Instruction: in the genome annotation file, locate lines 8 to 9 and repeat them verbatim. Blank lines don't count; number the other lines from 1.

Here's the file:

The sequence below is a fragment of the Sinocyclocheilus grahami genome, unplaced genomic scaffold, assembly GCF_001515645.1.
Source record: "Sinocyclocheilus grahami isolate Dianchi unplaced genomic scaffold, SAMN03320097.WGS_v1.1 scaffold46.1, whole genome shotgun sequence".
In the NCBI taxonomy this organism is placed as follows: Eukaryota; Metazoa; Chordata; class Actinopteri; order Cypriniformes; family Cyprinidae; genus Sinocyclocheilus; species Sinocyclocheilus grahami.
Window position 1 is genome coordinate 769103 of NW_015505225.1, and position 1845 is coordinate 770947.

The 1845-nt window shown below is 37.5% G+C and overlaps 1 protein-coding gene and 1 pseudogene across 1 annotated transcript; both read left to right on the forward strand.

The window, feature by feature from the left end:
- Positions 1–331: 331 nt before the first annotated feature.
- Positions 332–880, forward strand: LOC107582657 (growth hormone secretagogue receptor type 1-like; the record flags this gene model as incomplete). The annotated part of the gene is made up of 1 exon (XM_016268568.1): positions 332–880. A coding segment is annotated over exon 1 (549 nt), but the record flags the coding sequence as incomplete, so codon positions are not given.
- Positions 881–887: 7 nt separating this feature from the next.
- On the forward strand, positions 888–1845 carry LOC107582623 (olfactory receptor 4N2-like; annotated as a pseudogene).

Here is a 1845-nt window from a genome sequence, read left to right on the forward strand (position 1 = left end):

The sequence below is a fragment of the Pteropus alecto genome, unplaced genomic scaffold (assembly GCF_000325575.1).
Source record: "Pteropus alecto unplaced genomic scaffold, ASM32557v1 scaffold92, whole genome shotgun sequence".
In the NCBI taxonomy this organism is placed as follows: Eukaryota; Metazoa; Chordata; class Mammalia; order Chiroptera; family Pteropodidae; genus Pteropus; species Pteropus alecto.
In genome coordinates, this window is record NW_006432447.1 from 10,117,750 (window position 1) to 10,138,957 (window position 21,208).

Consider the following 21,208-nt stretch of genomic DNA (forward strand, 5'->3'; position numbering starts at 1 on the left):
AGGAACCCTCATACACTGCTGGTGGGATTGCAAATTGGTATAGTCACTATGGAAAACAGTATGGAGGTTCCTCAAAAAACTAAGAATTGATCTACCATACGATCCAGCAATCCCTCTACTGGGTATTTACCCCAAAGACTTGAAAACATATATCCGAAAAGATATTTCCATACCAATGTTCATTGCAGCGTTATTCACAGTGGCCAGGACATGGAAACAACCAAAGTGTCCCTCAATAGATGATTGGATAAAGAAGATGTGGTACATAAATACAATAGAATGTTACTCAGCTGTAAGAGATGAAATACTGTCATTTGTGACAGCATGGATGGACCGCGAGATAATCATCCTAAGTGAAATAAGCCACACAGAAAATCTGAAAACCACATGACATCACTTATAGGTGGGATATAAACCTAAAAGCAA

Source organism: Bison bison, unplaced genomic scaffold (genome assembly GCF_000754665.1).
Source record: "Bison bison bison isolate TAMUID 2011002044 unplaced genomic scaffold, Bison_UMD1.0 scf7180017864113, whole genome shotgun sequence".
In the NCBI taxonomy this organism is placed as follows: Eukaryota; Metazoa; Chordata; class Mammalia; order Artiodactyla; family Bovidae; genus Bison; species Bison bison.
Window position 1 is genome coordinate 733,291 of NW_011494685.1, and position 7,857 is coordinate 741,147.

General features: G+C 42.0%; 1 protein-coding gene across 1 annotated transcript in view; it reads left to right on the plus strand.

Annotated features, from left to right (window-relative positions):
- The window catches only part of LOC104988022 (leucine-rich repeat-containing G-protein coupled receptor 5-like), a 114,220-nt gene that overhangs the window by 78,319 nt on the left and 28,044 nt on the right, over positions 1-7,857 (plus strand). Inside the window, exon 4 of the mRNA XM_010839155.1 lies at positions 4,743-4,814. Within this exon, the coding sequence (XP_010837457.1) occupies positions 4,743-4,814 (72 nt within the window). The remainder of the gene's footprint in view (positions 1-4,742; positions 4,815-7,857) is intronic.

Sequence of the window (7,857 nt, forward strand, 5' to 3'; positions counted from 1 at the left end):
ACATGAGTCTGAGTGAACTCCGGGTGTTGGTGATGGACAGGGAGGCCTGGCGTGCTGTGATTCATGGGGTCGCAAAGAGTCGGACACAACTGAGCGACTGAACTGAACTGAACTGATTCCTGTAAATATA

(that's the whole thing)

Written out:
- Positions 332–880, forward strand: LOC107582657 (growth hormone secretagogue receptor type 1-like; the record flags this gene model as incomplete). The annotated part of the gene is made up of 1 exon (XM_016268568.1): positions 332–880. A coding segment is annotated over exon 1 (549 nt), but the record flags the coding sequence as incomplete, so codon positions are not given.
- Positions 881–887: 7 nt separating this feature from the next.